4 The Eclipse IDE in a nutshell
Abstract: The Eclipse12 Integrated Development Environment (IDE) is widely used to develop cross-platform software written in various programming languages. In this chapter, we study the main features of Eclipse: project management, code editing, compiling, debugging, and linking.
4.1 The Eclipse architecture and GUI
The basic features of Eclipse, its installation, and the various plug-ins are breafly considered below.
4.1.1 Integrated development environments
An integrated development environment is a unified system intended for software development. It is designed to quickly create high-quality software (using efficient tools for development and automation) under the best possible conditions (using a convenient graphic user interface (GUI)).
Of course, we can use the command line, write a program in a simple text editor, and debug it using command-line tools. Moreover, some users may like this, but most users prefer to employ IDEs.
Modern IDEs fully resolve various problems in designing software and include a great number of separate components. This results in a certain inconvenience in using development tools and complicates the study and usage of their features.
Therefore, we can begin with some text editor with advanced features which simplify coding. Such editors provide, for example, syntax highlighting and autocompletion, as well as running of the compiler and debugger.
Integrated development environments provide significantly greater convenience and integration in software development. There are a lot of such frameworks for c/c++ programming. The reader can find a long list of these at http://en.wikipedia.org/wiki/Comparison_of_integrated_development_environments.
4.1.2 Free cross-platform IDEs
Among cross-platform IDEs, we should mention Code: :Blocks15. This IDE supports GCC compilers as well as GNU GDB. The editor provides syntax highlighting, autocompletion of text, etc. Like other more powerful IDEs, the functionality of Code: : Blocks expands by plug-ins.
Geany16 is positioned as a simple, fast, and compact development environment. It recognizes and highlights the syntax of many programming languages (more than 40) includig, of course, C/C++. Geany supports project management, autocompilation, and execution. This functionality can also be expanded via plug-ins.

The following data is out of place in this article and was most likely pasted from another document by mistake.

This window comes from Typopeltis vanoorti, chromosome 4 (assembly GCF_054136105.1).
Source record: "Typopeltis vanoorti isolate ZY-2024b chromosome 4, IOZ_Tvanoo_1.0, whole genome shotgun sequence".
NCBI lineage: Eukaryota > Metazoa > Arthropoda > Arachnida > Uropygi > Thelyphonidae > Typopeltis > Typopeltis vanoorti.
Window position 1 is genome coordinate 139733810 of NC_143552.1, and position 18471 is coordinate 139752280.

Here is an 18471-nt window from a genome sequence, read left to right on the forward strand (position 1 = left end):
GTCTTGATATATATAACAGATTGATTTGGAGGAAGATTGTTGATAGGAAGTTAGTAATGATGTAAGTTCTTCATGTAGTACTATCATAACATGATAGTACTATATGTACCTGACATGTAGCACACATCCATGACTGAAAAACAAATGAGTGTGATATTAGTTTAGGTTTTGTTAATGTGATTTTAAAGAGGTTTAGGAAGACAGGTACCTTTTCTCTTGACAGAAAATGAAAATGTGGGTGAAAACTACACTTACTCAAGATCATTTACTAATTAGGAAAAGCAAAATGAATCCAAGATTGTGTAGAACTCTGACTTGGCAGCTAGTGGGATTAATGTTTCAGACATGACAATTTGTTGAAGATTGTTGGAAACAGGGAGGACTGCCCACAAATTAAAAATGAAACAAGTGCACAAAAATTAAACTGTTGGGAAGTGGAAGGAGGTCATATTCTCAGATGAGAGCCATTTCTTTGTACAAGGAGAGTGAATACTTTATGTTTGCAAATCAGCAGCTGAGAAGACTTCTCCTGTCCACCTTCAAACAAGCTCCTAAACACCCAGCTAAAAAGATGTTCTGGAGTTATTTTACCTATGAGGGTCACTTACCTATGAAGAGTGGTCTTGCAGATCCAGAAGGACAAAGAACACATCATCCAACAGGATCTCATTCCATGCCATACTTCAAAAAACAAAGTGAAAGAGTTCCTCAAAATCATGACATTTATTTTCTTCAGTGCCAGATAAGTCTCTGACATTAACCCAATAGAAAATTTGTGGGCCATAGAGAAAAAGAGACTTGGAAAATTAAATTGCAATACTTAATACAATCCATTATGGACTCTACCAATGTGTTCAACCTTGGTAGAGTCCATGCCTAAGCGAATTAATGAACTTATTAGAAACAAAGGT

A more powerful free IDE, namely, NetBeans IDE17, is written in Java. For this, the Java Virtual Machine (Oracle JDK or an appropriate version of OpenJDK) must be preinstalled in order to employ NetBeans IDE. This IDE is initially focused on the development of applications in Java. Other programming languages (e.g. C/C++, PHP) are supported using plug-ins. However, the user can install a separate IDE installation for the development of C/C++ applications. In particular, NetBeans IDE supports refactoring and profiling tools, as well as visual debugger and a collection of predefined code templates.
The cross-platform library Qt18 is often used to develop C++ applications with a graphical user interface. The features of this library are most easily applied in the Qt Creator IDE. In addition to the standard tools for code writing and debugging applications, Qt creator is integrated with the visual Qt Designer GUI and the help system Qt Assistant. The Qt Linguist tool, which simplifies the localization and translation of applications into other languages, should also be mentioned.
It seems reasonable to apply codeLite19 for the development of cross-platform applications with GUI on the basis of the wxWidgets library. This is a free IDE for the C/C++ languages. Project management, autocompletition, refactoring, syntax highlighting, and interactive debugger are also supported in this IDE.